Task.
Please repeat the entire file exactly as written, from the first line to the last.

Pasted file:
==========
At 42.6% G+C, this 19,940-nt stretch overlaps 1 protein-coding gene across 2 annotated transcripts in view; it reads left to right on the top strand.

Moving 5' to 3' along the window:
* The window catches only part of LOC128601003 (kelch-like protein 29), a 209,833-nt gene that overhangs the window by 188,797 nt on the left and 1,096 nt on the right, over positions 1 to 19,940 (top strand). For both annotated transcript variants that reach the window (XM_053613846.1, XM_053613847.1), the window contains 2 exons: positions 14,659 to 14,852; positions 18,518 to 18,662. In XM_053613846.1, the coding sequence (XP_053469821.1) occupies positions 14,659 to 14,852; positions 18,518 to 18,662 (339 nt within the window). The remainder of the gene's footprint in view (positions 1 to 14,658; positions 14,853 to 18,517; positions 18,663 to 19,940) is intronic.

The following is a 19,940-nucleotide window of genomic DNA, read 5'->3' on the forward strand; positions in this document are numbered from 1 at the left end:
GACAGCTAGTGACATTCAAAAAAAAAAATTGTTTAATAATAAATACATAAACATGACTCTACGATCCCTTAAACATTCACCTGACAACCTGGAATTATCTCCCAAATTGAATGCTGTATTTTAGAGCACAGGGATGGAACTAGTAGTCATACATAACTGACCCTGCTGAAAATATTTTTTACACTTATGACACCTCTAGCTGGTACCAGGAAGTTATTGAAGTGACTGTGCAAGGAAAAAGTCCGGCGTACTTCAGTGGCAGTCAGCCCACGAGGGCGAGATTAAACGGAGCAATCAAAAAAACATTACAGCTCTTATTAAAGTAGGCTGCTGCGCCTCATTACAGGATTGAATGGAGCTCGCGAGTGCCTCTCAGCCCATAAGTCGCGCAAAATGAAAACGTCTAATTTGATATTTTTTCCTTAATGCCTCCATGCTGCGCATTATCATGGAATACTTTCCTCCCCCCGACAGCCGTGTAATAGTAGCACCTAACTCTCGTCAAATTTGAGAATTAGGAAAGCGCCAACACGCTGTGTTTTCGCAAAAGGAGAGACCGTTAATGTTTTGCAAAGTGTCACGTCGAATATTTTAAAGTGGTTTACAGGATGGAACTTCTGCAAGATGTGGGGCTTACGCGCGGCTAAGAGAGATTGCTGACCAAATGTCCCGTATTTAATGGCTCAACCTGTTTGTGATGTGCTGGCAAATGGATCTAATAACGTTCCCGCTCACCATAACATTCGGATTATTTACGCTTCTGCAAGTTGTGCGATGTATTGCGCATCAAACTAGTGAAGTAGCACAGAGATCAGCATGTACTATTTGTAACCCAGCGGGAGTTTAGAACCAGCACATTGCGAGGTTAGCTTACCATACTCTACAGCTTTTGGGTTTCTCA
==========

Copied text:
At 42.6% G+C, this 19,940-nt stretch overlaps 1 protein-coding gene across 2 annotated transcripts in view; it reads left to right on the top strand.

Moving 5' to 3' along the window:
* The window catches only part of LOC128601003 (kelch-like protein 29), a 209,833-nt gene that overhangs the window by 188,797 nt on the left and 1,096 nt on the right, over positions 1 to 19,940 (top strand). For both annotated transcript variants that reach the window (XM_053613846.1, XM_053613847.1), the window contains 2 exons: positions 14,659 to 14,852; positions 18,518 to 18,662. In XM_053613846.1, the coding sequence (XP_053469821.1) occupies positions 14,659 to 14,852; positions 18,518 to 18,662 (339 nt within the window). The remainder of the gene's footprint in view (positions 1 to 14,658; positions 14,853 to 18,517; positions 18,663 to 19,940) is intronic.

The following is a 19,940-nucleotide window of genomic DNA, read 5'->3' on the forward strand; positions in this document are numbered from 1 at the left end:
GACAGCTAGTGACATTCAAAAAAAAAAATTGTTTAATAATAAATACATAAACATGACTCTACGATCCCTTAAACATTCACCTGACAACCTGGAATTATCTCCCAAATTGAATGCTGTATTTTAGAGCACAGGGATGGAACTAGTAGTCATACATAACTGACCCTGCTGAAAATATTTTTTACACTTATGACACCTCTAGCTGGTACCAGGAAGTTATTGAAGTGACTGTGCAAGGAAAAAGTCCGGCGTACTTCAGTGGCAGTCAGCCCACGAGGGCGAGATTAAACGGAGCAATCAAAAAAACATTACAGCTCTTATTAAAGTAGGCTGCTGCGCCTCATTACAGGATTGAATGGAGCTCGCGAGTGCCTCTCAGCCCATAAGTCGCGCAAAATGAAAACGTCTAATTTGATATTTTTTCCTTAATGCCTCCATGCTGCGCATTATCATGGAATACTTTCCTCCCCCCGACAGCCGTGTAATAGTAGCACCTAACTCTCGTCAAATTTGAGAATTAGGAAAGCGCCAACACGCTGTGTTTTCGCAAAAGGAGAGACCGTTAATGTTTTGCAAAGTGTCACGTCGAATATTTTAAAGTGGTTTACAGGATGGAACTTCTGCAAGATGTGGGGCTTACGCGCGGCTAAGAGAGATTGCTGACCAAATGTCCCGTATTTAATGGCTCAACCTGTTTGTGATGTGCTGGCAAATGGATCTAATAACGTTCCCGCTCACCATAACATTCGGATTATTTACGCTTCTGCAAGTTGTGCGATGTATTGCGCATCAAACTAGTGAAGTAGCACAGAGATCAGCATGTACTATTTGTAACCCAGCGGGAGTTTAGAACCAGCACATTGCGAGGTTAGCTTACCATACTCTACAGCTTTTGGGTTTCTCA